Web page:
In Australia we’ve hit Covid-19 ‘new normal’. We’re incredibly lucky we can mostly just live our day-to-day lives without worrying too much about contracting the virus. But if we want to return to ‘old normal’ – where we could travel overseas and we could welcome overseas travellers – Covid vaccinations are on the cards.
But what about those members of the population who are fearful – often to the point of debilitation – of needles?
What is needle phobia?
Needle phobia is a relatively common medical phobia. Up to 10% of people experience moderate to extreme fear at the thought of needles. Also known as trypanophobia, needle phobia can affect some individuals so much that they routinely avoid any treatment that could involve a jab – whether medical or dental. This is often to the detriment of their health.
What does needle phobia feel like?
Beyond causing feelings of apprehension and anxiety, needle phobia can present a range of physical sensations associated with the fear response. These range from hot and cold flushes and trembling to breathlessness and increased heart rate and blood pressure. Closely related to a fear of blood (hemophobia) and/or a fear of medical procedures (tomophobia), needle phobia may also result in a person fainting when their blood pressure rises and then suddenly drops.
So what can a needle-phobic do?
For individuals suffering from needle phobia, even thinking about getting a vaccination or having some dental work done can trigger the fear response. This can mean even seeking help may be difficult. But: there are evidence-based techniques for reducing and overcoming needle fears, and having your shots could be life-saving – not only for you but for those around you and for the greater population.
This is something you can work on yourself with a fully sympathetic family member or friend or in consultation with a therapist. Using a technique known as ‘systematic desensitisation’, you’ll gradually step through exposure to needles. First perhaps just looking at a picture of a needle for a short period of time. From then working up to seeing a syringe without a needle. After that, a syringe with a needle, handling a needle (cap on!) yourself, and eventually – the ultimate goal – being injected.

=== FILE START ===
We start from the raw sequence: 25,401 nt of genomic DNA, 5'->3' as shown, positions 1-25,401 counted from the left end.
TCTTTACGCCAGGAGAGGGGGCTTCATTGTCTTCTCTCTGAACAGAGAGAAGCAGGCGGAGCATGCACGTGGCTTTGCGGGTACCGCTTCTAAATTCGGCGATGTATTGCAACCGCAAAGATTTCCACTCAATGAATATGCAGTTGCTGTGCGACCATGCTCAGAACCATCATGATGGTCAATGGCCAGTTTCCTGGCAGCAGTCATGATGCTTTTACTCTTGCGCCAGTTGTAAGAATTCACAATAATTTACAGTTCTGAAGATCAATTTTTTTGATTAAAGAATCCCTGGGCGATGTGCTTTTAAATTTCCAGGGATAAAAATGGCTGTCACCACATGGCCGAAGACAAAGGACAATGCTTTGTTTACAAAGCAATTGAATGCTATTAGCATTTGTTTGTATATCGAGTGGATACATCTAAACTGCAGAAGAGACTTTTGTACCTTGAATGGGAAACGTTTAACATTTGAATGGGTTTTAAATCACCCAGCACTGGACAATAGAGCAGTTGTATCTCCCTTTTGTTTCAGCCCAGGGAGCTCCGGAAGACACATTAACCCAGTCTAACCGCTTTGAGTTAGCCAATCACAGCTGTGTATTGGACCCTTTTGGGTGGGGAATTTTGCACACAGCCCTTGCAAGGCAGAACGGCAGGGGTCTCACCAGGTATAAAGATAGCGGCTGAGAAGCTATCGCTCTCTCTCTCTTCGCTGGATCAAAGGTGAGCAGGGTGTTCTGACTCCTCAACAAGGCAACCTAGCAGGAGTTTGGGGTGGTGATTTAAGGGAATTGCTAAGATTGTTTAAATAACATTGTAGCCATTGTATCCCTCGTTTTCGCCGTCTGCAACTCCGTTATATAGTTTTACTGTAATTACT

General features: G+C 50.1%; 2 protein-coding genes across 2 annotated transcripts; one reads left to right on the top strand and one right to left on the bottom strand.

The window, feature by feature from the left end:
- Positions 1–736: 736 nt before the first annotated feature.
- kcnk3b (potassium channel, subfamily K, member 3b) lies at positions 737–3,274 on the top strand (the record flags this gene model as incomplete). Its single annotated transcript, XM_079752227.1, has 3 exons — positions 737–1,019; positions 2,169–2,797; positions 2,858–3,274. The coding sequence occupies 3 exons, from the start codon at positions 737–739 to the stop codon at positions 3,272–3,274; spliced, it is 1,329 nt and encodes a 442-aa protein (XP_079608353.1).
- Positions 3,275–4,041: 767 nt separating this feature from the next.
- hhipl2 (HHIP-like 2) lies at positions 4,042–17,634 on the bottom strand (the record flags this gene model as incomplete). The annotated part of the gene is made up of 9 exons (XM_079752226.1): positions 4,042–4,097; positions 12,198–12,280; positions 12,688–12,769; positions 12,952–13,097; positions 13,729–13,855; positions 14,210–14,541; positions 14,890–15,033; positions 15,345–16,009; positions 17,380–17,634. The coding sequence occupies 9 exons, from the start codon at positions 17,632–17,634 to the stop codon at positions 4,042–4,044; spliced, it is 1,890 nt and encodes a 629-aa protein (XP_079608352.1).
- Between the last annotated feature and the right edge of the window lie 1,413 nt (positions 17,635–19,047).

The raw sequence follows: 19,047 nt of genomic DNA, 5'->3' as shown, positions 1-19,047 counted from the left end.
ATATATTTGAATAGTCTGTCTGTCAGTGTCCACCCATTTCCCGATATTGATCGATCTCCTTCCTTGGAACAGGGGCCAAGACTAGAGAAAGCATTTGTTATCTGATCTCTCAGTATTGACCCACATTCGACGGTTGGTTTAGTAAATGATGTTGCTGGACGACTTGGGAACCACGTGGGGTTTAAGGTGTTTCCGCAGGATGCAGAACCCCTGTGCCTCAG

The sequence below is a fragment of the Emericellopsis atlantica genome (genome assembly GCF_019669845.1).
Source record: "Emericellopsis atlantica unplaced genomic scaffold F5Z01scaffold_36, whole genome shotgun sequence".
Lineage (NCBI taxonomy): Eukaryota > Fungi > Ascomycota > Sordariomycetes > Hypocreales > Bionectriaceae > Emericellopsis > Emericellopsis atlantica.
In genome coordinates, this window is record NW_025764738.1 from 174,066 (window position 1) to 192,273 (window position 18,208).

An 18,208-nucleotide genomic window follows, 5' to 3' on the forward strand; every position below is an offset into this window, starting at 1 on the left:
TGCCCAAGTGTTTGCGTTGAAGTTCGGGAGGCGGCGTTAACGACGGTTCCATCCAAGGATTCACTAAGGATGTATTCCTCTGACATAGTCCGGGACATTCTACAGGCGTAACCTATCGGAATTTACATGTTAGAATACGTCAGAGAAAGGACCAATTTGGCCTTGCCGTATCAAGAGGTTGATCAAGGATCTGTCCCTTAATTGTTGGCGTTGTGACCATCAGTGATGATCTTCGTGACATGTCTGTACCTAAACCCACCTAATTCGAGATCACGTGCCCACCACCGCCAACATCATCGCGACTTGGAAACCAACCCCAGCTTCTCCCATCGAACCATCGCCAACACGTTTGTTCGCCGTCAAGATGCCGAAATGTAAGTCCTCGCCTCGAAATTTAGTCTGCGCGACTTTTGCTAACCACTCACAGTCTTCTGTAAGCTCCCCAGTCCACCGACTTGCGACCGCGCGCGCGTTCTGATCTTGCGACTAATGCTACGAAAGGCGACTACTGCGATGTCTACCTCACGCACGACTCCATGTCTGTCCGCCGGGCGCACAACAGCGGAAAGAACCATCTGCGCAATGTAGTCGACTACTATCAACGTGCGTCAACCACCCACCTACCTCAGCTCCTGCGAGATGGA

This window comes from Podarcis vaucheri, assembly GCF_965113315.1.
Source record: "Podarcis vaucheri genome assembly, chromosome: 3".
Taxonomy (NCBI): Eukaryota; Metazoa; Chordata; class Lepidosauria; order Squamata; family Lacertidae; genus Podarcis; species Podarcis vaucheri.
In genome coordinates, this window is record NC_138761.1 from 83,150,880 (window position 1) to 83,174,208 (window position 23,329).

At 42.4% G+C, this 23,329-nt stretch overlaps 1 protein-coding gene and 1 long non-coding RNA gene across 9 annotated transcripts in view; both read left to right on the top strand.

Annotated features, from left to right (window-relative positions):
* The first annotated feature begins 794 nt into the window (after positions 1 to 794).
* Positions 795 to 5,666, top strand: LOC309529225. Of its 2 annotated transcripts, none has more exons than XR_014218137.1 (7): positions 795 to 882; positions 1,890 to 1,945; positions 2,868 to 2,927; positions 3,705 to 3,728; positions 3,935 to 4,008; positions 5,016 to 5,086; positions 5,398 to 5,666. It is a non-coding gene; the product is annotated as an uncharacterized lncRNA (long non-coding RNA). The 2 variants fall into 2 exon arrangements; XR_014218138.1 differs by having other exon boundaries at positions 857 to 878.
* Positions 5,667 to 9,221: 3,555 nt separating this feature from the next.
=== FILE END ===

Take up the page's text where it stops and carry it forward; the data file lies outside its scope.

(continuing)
Cognitive behavioural therapy
Known as ‘CBT’, this treatment has been demonstrated as effective in the management of a range of problems, including needle phobia. A psychologist will work in collaboration with their client to identify problematic thought patterns. From there to taking on new adaptive ways of thinking about the challenging situation (such as receiving a jab or giving blood). This highly targeted process of changing thoughts and behaviours can help people dampen and even extinguish the anxiety response.
CBT can also be used in conjunction with Acceptance and Commitment Therapy (ACT). This teaches mindfulness skills with the aim of embracing thoughts and feelings in order to develop resilience, psychological flexibility and stronger coping mechanisms.
This form of therapy involves a trained clinical hypnotherapist taking you into a trance-like state of concentration and focus. The trance-like state is similar to being completely absorbed by a task, book, movie or meditation – or like driving somewhere so well known that when you get there you don’t even remember the mechanics of the journey. While in that state, the therapist will help you detach from the emotion of fear in the situation where it is not necessary – in this case, having a jab.
In the case of Covid-19, needle phobia is a public health risk, but your situation can be improved. Our compassionate team at Happy Minds Psychology are here to help you step beyond your fears. With experienced psychologists and clinical hypnotherapists, we can discuss the best therapeutic model to meet your unique situation and help you get results.
Reach out to the Happy Minds Psychology team today on 0431 666 050 or email us via firstname.lastname@example.org. We’re located in Ocean Grove on the Bellarine Peninsula. We can meet you face-to-face in our office or via Telehealth Australia-wide.